Read, Debate: Engage.

Trans in Nigeria: "I never let my guard down"

July 06, 2024
topic:LGBT Rights
tags:#Nigeria, #LGBTQ+ rights, #trans rights
by:Ernest Nweke
In April, Liber, a trans woman from Nigeria, attended a women-only event in Lagos. Online, her attendance was met with harassment and abuse, something Liber notes isn’t new to her. "I never let my guard down, not even in my room."

Editor’s note: This story was published in collaboration with Minority Africa as part of the Dual Life Project, which showcases how LGBTQIA persons in Africa are often compelled by society to lead dual lives.

At Hertitude, an all-female event organised for women by women, Liber, a 21-year-old trans student, participated in a beauty pageant and was met with violent transphobia online when pictures from the event were posted on Twitter (now X).

When asked to reflect on this experience, Liber said, "I remember going through the comments confused, wondering who they were saying all those things about." She continued, "Like, you don't even know me. You saw me walk on stage, and you're projecting all sorts of things." 

Both online and in person, flagrant transphobia is something she is not a stranger to. Liber is not hard to miss. She stands over six feet and three inches tall, and actively comments online about social issues that concern and affect her. But beyond all this, Liber acknowledges that the general experience of being trans in Nigeria leaves her exhausted.

Liber grew up in an evangelical Christian household. Once a week, devout families like hers hosted cell fellowships. These gatherings, which included praise and worship singing, prayer and Bible study, typically had one or two other church members in attendance.

"I had a very conservative family. We had a nuclear family structure, but not the typical kind, because I had foster parents who lived with my biological mom, my siblings and I," Liber said. "Besides this, my family pretty much had the Nigerian standard of the nuclear to [the] extended family dynamic."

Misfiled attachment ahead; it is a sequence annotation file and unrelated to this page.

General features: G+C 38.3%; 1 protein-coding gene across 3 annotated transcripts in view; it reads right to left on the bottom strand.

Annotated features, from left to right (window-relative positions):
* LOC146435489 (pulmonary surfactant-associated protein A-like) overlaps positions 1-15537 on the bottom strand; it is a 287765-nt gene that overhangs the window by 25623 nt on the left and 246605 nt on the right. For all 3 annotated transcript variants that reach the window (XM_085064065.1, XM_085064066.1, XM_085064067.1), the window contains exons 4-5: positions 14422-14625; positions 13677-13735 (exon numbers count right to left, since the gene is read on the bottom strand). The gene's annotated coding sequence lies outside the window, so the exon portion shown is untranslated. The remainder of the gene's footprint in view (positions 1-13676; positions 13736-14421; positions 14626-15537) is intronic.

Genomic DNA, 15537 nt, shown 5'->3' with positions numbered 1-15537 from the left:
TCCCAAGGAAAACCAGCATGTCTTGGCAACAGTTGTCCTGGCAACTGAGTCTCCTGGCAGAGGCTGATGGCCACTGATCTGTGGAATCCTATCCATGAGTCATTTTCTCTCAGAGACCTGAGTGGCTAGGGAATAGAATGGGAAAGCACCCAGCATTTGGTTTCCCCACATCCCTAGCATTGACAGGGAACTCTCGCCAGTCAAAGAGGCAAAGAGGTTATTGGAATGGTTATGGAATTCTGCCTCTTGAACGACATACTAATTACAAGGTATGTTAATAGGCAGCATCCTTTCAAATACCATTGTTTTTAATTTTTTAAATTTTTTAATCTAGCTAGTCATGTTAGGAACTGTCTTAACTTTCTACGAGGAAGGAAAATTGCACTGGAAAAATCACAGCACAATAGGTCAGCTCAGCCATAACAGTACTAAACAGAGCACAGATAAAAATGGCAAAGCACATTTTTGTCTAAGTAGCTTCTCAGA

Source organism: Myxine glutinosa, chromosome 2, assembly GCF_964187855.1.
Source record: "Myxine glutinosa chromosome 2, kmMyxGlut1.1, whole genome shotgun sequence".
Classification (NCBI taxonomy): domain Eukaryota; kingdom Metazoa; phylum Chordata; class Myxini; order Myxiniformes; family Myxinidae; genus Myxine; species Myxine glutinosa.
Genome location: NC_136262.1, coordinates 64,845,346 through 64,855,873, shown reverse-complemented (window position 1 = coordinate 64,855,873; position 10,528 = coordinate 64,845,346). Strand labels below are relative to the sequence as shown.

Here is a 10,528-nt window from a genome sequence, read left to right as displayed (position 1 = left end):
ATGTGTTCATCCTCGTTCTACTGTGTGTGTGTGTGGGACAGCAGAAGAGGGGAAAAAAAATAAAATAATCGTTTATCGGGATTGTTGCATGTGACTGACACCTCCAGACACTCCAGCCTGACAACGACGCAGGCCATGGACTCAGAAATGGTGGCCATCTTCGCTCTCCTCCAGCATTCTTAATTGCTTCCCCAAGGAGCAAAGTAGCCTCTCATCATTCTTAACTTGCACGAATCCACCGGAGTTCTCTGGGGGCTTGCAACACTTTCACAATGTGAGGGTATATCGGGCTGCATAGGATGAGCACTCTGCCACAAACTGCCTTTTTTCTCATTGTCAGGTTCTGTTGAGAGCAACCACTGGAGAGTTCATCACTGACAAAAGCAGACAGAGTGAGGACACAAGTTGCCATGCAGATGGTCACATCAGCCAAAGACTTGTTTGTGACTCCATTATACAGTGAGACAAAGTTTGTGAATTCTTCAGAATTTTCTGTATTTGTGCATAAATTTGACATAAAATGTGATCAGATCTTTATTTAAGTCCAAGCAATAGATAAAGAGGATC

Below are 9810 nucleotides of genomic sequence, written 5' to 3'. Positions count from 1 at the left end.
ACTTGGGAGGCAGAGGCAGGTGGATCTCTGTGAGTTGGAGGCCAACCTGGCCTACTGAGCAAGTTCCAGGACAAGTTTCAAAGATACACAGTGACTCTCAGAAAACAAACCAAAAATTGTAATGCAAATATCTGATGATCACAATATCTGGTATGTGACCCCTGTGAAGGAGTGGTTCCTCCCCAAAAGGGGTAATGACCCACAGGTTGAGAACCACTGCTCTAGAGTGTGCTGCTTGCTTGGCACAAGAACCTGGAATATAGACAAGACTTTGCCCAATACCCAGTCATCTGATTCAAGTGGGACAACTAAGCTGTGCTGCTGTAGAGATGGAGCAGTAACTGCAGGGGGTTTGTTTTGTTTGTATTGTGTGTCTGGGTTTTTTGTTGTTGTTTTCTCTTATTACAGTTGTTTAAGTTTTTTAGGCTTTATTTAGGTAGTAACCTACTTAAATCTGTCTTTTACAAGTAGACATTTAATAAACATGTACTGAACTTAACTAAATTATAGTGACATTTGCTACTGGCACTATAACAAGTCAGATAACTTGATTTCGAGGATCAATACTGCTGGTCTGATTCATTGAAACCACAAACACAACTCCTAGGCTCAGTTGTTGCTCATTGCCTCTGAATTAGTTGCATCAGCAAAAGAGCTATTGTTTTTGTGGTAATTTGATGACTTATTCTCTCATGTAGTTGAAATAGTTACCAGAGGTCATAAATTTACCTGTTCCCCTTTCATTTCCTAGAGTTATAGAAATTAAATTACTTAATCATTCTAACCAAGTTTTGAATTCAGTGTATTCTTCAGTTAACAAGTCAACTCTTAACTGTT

While Liber felt normal at home, she sensed that 'something was off' in the way society socialised boys and girls.

"I always felt much more different. I always felt left out. I always felt like I could not pick up on a lot of things that people my age around me were doing, especially the boys," she said.  

Liber credits the safety of her childhood home with making it easy for her to accept herself. But as other kids picked on her in secondary school, Liber became aware of her differences and started moving with a newfound self-consciousness.

"They would ask, 'Why do you walk like that?' 'Why do you talk like that?' 'Why are your hands like this?' 'Why do you do this, why do you do that?' Which is funny and ridiculous, because that was something I never faced in my parents' house." 

She then began trying to tone down her femininity to present as everyone in her school expected her to.

It was not until her penultimate year, when she won head prefect and her classmates mocked her by insisting they had two head girls, that Liber decided to stop performing masculinity for the public.

"At this point, I was like, 'You know what? I'm tired.' I needed to release myself."

Prioritising her own identity

After surviving the taunts of her secondary school classmates, she decided to 'find her people' at university. 

"I was 15 and had just gotten into university. I was ready to explore," she recalled. "I felt like I was finally in a place where people saw the world as I did and experienced the same things I experienced, so it felt really comforting. I was tired of battling so much." 

For Liber, being in a university where everyone was free to be themselves and there were no teachers wielding the same authority as secondary school teachers, embracing herself felt natural and unforced.

Remembering those days, she recounted that her major concerns were her parents, financial security and safety in the country. It helped that she had a supportive group of friends in her circle.